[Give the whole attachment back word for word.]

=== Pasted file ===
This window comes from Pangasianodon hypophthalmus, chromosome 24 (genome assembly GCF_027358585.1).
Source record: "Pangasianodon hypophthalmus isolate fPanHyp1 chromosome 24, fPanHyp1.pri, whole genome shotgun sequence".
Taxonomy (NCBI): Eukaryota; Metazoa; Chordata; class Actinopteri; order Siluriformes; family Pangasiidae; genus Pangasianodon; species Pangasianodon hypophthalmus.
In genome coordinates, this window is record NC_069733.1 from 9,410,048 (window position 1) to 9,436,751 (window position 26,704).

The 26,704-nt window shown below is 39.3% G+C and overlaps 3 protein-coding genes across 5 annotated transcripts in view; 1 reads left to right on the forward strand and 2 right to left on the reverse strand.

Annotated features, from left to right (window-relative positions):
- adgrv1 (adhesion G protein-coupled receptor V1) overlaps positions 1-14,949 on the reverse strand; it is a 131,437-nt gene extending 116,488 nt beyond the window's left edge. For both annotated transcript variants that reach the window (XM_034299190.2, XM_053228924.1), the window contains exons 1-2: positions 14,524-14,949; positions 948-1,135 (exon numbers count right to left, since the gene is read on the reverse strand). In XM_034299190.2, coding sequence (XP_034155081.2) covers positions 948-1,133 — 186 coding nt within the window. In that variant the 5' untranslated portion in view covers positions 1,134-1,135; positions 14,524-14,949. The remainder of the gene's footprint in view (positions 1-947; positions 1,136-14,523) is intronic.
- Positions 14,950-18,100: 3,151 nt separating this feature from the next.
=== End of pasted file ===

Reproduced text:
This window comes from Pangasianodon hypophthalmus, chromosome 24 (genome assembly GCF_027358585.1).
Source record: "Pangasianodon hypophthalmus isolate fPanHyp1 chromosome 24, fPanHyp1.pri, whole genome shotgun sequence".
Taxonomy (NCBI): Eukaryota; Metazoa; Chordata; class Actinopteri; order Siluriformes; family Pangasiidae; genus Pangasianodon; species Pangasianodon hypophthalmus.
In genome coordinates, this window is record NC_069733.1 from 9,410,048 (window position 1) to 9,436,751 (window position 26,704).

The 26,704-nt window shown below is 39.3% G+C and overlaps 3 protein-coding genes across 5 annotated transcripts in view; 1 reads left to right on the forward strand and 2 right to left on the reverse strand.

Annotated features, from left to right (window-relative positions):
- adgrv1 (adhesion G protein-coupled receptor V1) overlaps positions 1-14,949 on the reverse strand; it is a 131,437-nt gene extending 116,488 nt beyond the window's left edge. For both annotated transcript variants that reach the window (XM_034299190.2, XM_053228924.1), the window contains exons 1-2: positions 14,524-14,949; positions 948-1,135 (exon numbers count right to left, since the gene is read on the reverse strand). In XM_034299190.2, coding sequence (XP_034155081.2) covers positions 948-1,133 — 186 coding nt within the window. In that variant the 5' untranslated portion in view covers positions 1,134-1,135; positions 14,524-14,949. The remainder of the gene's footprint in view (positions 1-947; positions 1,136-14,523) is intronic.
- Positions 14,950-18,100: 3,151 nt separating this feature from the next.